Congress introduces boater friendly legislation

WASHINGTON, D.C. — Last week, Representatives Gene Taylor (D-Miss.) and Candice Miller (R-Mich.) introduced legislation to prevent commercial shipping regulations from expanding and burdening family boaters, the National Marine Manufacturers Association reported in a statement today.

In 1973, the EPA recognized that it would be costly and unnecessary to subject recreational boaters to the complex Clean Water Act permitting requirements designed for large point source polluters such as cruise ships, cargo ships, and supertankers and issued those boaters an exemption. A September 2006 U.S. District Court ruling nullified the EPA’s regulation exempting such things as engine cooling water, bilge water, gray water, and even common deck runoff that occur during the normal operation of recreational boats and directed the EPA to rewrite the regulation by September 2008, according to NMMA. The newly-introduced legislation, the Recreational Boating Act of 2007 (H.R. 2550), would enshrine into law the 34-year old exemption for recreational boats.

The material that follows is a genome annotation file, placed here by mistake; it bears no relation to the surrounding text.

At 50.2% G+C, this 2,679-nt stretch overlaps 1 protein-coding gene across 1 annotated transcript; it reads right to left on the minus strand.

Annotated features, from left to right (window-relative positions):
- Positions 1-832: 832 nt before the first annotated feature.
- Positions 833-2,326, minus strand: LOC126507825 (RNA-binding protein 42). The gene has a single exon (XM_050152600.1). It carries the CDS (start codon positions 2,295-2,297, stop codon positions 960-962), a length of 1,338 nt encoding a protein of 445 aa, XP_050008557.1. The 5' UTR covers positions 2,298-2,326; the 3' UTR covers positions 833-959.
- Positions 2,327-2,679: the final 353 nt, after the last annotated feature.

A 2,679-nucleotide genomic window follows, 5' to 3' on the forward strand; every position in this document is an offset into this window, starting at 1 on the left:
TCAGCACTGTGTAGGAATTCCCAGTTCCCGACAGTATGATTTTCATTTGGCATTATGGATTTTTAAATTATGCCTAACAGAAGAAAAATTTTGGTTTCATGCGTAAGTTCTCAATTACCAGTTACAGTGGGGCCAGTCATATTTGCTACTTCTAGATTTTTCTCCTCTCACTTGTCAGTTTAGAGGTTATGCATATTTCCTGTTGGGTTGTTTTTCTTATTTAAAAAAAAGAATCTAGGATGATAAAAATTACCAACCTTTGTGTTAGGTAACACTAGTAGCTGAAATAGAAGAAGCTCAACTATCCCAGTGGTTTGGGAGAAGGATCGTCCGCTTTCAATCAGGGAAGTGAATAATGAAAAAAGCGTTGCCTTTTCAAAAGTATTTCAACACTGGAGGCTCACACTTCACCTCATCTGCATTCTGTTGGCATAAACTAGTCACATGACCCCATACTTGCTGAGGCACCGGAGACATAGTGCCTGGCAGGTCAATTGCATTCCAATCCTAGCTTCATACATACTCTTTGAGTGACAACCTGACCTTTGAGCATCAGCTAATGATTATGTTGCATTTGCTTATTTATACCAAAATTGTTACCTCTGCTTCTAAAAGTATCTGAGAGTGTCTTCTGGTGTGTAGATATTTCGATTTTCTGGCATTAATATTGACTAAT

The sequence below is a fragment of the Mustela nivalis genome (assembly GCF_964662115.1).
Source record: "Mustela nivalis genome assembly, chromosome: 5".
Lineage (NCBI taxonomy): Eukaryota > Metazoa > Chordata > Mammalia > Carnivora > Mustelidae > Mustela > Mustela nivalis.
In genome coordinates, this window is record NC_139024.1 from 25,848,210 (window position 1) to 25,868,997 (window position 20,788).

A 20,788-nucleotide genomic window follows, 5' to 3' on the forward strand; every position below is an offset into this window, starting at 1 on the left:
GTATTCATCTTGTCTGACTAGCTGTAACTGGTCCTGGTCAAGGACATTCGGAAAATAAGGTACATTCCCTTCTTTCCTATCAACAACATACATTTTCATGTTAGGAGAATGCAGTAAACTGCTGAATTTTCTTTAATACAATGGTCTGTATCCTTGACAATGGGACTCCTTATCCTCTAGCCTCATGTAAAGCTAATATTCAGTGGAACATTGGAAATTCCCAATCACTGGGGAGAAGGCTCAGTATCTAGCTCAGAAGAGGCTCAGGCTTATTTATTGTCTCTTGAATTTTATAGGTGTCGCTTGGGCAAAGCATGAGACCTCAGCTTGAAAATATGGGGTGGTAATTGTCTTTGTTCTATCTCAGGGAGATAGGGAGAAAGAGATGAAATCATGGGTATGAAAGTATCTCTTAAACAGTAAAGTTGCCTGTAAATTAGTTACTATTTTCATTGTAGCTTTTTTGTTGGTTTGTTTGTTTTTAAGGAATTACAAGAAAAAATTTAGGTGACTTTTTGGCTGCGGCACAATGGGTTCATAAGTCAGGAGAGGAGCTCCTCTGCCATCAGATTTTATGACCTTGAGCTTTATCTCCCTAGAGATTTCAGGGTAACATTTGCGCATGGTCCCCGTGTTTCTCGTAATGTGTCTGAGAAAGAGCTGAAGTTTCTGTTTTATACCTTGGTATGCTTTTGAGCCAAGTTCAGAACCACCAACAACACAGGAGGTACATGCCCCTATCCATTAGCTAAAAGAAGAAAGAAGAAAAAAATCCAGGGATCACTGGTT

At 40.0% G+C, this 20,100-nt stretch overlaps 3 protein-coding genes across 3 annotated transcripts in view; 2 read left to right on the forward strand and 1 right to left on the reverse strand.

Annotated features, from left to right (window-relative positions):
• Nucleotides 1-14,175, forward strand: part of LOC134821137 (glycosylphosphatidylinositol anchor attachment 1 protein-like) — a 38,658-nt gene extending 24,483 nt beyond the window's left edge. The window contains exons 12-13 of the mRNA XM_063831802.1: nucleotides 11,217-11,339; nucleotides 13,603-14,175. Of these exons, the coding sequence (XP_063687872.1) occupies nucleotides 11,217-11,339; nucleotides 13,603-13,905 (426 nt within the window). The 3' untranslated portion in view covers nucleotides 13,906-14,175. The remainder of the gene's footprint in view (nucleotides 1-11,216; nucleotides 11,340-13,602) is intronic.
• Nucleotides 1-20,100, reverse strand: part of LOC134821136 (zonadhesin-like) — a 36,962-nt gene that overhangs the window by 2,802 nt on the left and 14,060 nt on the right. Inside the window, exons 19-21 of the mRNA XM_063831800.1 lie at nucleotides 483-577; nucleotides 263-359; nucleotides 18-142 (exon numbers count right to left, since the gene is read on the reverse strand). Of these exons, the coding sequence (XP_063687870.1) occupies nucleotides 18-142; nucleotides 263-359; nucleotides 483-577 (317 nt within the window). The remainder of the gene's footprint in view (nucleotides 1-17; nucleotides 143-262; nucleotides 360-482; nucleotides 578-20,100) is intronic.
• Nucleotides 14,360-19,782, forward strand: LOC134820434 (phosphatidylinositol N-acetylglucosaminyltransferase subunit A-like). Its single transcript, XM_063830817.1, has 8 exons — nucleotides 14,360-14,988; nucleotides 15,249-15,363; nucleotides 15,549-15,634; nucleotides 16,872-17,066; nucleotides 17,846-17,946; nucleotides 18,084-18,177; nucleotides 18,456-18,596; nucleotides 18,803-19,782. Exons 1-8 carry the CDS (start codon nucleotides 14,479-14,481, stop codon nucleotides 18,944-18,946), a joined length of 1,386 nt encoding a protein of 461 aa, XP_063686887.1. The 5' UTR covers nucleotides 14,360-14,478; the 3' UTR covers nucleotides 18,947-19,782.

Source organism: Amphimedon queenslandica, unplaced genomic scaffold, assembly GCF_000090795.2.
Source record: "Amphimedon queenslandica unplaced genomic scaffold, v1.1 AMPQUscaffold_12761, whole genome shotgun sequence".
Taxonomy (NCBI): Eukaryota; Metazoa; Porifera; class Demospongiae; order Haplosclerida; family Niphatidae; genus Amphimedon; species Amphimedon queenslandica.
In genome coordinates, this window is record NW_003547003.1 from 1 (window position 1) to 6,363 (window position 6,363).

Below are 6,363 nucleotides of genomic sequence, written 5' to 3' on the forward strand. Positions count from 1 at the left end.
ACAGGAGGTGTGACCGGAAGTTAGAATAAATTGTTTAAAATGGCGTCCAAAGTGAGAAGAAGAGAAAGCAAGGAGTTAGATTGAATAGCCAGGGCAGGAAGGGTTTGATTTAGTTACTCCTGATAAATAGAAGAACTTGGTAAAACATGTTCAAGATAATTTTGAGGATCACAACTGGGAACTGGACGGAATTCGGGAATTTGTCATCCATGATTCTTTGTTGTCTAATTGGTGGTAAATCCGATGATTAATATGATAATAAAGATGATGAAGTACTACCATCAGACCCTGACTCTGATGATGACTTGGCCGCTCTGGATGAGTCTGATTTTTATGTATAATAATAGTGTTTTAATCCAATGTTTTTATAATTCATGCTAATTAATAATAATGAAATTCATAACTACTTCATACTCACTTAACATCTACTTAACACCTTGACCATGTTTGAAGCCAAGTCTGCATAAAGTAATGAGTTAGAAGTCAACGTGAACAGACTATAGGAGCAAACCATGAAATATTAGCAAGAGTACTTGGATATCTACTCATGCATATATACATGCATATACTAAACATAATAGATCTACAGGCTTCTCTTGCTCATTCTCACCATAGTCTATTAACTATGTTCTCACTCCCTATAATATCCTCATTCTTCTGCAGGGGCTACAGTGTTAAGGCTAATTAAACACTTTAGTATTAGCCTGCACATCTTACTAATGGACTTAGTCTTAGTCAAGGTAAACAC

“The EPA recognized that everyday family boats were not the intended focus of the permitting rules adopted at that time to protect the environment from large pollution sources,” said Monita Fontaine, NMMA vice president and senior counsel. “Unfortunately, overturning this exemption has unintentionally tossed recreational boats into the same category as these commercial ships. While minimizing the exchange of ballast water from one international port to another is very important in reducing the risk of aquatic invasive species, it is equally important not to sweep small recreational boats into the same regulatory scheme. It was clearly never the intention of the law, or the EPA, to treat your day-boater the same as these large ocean-going ships.”

NMMA President Thom Dammrich added that without the new bill, “boaters will face onerous permitting regulations that increase the cost and lessen the enjoyment of boating.”

“Moreover, vessels are already well-regulated under the Clean Vessel Act, the Oil Pollution Act, and the Clean Water Act. There isn’t a need for an additional layer of permitting and regulation for recreational boats,” Dammrich said. “The legislation introduced by Reps. Taylor and Miller is straightforward and responsible, and we applaud them for taking the initiative to protect the nation’s boaters from an unwarranted permitting scheme. Now it’s time for Congress to act before the September 2008 deadline and pass this bill.”

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